India’s unemployment rate to decline by 97 basis points by 2028: ORF report


New Delhi: India's unemployment rate is projected to decline by 97 basis points by 2028, according to a new report released by the Observer Research Foundation (ORF) on Tuesday. report, title India Employment Outlook 2030 highlights projections indicating a decline in the unemployment rate from 4.47 percent in 2024 to 3.68 percent in 2028. Economy of India Moving towards the US$5 trillion mark.
The report highlights that India's job market is evolving, boosted by the country's rapid economic growth following the COVID-19 pandemic. With a young population, where the average age is 28.4 years, India will see significant growth economic expansionThe report said.
The report suggests that with a GDP growth rate of 7.8%, India can potentially achieve the target of US$ 5 trillion economy by 2026-27 due to strong private consumption and public investment.
Currently standing at just under US$4 trillion in 2024, India's GDP size is expected to grow further. The report also identifies sectors that are considered aspirational by more than 600 million people aged 18-35 years. These sectors are expected to act as engines of growth, potentially increasing total employment by 22 percent by 2028.
Substantial job creation is expected to occur particularly in the services sector, with each unit increase in service output expected to increase employment by 0.12%. Ten high-opportunity sub-sectors within the services sector including digital services, financial services, healthcare services, hospitality, consumer retail, e-commerce and renewable energy.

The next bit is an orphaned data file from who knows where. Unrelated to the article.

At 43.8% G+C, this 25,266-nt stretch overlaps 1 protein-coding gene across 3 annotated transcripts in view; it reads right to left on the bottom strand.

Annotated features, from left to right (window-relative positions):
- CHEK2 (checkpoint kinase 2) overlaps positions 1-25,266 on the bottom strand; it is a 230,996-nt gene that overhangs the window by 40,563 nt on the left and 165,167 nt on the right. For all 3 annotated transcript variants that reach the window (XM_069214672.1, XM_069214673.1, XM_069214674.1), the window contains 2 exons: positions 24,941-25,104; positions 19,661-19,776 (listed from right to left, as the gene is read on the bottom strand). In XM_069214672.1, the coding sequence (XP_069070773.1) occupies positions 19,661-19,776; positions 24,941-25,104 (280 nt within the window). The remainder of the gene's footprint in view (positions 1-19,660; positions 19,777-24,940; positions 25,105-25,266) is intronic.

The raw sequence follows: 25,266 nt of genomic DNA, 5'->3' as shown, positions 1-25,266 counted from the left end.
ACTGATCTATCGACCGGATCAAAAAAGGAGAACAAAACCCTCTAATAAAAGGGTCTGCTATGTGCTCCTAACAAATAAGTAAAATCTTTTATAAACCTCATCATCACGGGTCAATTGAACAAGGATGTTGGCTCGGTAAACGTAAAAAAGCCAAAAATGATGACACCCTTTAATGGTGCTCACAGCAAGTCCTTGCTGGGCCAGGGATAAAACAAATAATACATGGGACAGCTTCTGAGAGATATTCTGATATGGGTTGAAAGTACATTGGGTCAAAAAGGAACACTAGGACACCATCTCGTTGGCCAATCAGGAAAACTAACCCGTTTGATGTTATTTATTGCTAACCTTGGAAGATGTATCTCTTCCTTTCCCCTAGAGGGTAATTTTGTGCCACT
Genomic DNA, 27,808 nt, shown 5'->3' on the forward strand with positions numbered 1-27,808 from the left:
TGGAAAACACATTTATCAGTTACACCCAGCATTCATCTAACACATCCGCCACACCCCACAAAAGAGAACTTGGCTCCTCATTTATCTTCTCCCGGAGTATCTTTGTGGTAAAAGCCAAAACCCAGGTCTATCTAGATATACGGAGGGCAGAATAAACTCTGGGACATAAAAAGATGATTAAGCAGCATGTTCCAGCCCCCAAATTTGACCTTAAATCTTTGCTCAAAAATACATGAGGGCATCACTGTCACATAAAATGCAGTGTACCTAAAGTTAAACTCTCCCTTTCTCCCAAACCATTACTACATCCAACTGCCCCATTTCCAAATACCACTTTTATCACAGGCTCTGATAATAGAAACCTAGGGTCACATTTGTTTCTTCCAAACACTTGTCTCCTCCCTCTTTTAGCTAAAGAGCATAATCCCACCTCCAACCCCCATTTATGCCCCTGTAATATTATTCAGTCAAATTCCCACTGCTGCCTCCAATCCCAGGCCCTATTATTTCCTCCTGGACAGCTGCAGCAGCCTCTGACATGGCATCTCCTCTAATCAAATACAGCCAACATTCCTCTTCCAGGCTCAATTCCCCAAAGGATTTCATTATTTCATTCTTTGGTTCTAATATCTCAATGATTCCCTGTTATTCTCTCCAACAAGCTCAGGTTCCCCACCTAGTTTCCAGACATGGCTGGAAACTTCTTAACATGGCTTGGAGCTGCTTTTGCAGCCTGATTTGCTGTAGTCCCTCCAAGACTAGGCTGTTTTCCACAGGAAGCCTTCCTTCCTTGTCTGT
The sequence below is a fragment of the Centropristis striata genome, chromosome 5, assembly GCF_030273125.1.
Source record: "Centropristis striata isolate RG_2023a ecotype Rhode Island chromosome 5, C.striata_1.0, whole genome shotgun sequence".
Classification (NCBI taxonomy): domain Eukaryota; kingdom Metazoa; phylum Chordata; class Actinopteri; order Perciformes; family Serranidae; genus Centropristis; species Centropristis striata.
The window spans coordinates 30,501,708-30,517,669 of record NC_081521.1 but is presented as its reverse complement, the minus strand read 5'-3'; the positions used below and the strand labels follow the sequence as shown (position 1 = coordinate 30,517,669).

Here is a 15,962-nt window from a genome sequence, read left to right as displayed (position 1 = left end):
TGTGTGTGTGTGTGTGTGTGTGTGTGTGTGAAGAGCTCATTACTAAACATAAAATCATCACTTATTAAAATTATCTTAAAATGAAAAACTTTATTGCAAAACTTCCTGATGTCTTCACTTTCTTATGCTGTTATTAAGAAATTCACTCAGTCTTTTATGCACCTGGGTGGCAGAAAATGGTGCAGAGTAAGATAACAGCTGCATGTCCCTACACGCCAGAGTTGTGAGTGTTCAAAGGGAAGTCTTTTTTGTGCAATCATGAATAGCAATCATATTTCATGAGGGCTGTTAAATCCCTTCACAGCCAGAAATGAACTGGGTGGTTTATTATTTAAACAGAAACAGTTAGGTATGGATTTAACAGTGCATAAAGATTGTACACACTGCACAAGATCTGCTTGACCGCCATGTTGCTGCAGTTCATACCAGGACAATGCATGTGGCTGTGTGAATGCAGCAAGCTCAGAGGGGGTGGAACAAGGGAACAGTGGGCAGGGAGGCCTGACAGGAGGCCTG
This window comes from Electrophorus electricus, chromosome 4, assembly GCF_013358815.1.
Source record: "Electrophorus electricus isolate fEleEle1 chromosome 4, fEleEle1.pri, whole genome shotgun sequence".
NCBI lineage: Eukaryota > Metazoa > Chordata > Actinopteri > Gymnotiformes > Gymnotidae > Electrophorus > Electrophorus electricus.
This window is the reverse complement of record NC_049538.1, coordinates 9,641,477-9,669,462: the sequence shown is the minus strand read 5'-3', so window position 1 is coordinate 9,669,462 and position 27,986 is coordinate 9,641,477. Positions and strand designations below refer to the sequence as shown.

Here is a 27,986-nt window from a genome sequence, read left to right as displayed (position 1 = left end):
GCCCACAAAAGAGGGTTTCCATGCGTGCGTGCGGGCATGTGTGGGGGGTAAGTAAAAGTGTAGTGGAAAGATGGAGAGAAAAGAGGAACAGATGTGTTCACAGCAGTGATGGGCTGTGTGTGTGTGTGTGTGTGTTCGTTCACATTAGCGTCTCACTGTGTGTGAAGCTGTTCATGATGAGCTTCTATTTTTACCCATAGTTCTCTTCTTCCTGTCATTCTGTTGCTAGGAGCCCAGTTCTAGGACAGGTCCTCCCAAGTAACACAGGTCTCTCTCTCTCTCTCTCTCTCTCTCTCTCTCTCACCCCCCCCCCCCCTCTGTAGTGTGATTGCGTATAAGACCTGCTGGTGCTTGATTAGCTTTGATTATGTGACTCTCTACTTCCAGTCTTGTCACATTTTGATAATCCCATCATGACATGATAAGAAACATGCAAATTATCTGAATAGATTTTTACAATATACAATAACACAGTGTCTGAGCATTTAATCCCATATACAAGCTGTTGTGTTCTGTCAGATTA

Furthermore, the report highlights the need to focus on women's employment within the services sector, emphasizing the importance of investing in women's skills, financial inclusion and entrepreneurship. However, despite initiatives like Make in India and the country's competitive cost structures, the outlook for India's manufacturing sector is less optimistic.
Technological advances and automation pose challenges to employment in the manufacturing sector, leading to a decline in workforce absorption. To address this, the report suggests a transition to service sector-linked industrial value chains for employment rejuvenation.
Nilanjan Ghosh, Director of ORF and one of the report authors, stressed the importance of collaboration of policy makers with stakeholders to bridge the employability gap and upgrade skills. “Policy makers and public sector schemes can partner more closely with other stakeholders to identify employability and skills gaps,” he said. “The next step is to develop curriculum and training to make India's talent pool more industry ready.” Skills have to be upgraded.”
Ghosh said promoting entrepreneurship would be important to improve the employability of the next generation. He said, “A new class of entrepreneurs can spur job creation, expand India's startup ecosystem, spur innovation and boost youth participation. But we also need to ensure There is a need for the workplaces of the future to be gender-sensitive and inclusive.”
The report advocates a collaborative approach among stakeholders to achieve India's vision of a digitally empowered, efficient, innovative and self-reliant economy.

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